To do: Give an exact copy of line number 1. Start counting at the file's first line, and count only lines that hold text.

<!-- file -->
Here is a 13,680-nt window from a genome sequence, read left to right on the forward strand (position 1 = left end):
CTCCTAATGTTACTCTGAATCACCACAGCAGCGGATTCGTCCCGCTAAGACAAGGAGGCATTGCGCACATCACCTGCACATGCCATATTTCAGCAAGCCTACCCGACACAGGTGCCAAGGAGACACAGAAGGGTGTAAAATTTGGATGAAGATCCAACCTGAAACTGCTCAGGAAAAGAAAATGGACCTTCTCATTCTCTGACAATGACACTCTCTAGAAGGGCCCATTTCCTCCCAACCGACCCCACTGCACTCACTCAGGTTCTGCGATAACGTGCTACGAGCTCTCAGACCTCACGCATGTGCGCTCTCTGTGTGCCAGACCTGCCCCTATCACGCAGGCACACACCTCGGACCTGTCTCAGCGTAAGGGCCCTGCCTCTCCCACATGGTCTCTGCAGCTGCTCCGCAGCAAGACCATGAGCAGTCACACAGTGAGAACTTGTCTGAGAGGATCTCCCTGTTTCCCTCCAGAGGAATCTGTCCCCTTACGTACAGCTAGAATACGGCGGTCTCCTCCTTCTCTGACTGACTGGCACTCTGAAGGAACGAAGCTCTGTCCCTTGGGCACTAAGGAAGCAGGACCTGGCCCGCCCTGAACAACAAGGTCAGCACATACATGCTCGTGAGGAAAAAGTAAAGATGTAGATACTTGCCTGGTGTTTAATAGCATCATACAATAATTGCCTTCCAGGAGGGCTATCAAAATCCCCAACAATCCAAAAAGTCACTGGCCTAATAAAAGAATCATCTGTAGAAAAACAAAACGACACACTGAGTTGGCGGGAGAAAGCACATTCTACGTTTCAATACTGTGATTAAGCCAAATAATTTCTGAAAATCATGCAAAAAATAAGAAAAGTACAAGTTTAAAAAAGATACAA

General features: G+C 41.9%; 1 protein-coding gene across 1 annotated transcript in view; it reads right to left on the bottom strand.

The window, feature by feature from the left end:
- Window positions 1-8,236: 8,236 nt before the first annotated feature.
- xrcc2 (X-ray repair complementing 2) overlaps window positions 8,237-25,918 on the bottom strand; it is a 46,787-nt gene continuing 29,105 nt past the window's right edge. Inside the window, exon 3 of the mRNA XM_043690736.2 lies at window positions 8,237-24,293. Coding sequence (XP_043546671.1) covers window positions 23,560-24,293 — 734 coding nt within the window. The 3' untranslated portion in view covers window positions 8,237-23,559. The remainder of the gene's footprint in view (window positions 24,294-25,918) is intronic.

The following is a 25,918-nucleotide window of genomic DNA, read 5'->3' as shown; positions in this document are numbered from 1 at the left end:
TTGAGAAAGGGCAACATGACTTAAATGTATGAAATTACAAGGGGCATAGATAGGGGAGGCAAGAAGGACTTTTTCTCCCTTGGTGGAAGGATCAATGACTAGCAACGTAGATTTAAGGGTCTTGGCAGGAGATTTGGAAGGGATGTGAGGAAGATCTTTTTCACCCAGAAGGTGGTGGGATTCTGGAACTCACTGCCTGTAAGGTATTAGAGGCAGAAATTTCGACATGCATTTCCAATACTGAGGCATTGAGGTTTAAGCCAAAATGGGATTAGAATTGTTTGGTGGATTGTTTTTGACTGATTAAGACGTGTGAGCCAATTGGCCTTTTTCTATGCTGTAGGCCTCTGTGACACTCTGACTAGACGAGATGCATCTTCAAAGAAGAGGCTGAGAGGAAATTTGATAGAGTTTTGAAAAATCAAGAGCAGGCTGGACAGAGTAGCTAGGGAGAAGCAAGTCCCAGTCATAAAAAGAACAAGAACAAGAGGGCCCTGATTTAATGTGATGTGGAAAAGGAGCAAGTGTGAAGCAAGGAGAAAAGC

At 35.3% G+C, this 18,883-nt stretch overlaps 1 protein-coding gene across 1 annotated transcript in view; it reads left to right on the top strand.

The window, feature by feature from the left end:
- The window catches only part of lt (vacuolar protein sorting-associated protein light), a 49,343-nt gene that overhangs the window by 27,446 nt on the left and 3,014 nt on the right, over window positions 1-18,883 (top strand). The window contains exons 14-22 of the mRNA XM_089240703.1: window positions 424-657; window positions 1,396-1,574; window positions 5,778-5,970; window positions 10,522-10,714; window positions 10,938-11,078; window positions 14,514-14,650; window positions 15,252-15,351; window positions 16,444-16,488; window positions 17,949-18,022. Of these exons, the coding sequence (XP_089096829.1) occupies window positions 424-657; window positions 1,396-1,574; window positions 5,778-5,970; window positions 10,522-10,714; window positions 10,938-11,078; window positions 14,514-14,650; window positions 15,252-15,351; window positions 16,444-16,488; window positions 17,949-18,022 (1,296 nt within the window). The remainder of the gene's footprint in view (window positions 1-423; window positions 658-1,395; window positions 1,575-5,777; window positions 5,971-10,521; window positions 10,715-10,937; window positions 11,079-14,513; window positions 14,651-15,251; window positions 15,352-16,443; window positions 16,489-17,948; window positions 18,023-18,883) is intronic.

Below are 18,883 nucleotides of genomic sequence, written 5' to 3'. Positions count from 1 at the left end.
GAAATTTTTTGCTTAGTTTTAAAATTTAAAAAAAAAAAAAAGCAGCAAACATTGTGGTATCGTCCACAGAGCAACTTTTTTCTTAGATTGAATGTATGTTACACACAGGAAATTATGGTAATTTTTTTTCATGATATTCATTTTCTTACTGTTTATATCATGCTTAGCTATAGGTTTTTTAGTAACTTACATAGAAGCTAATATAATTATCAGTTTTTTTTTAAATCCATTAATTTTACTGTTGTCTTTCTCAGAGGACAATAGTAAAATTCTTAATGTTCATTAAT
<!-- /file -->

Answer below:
Here is a 13,680-nt window from a genome sequence, read left to right on the forward strand (position 1 = left end):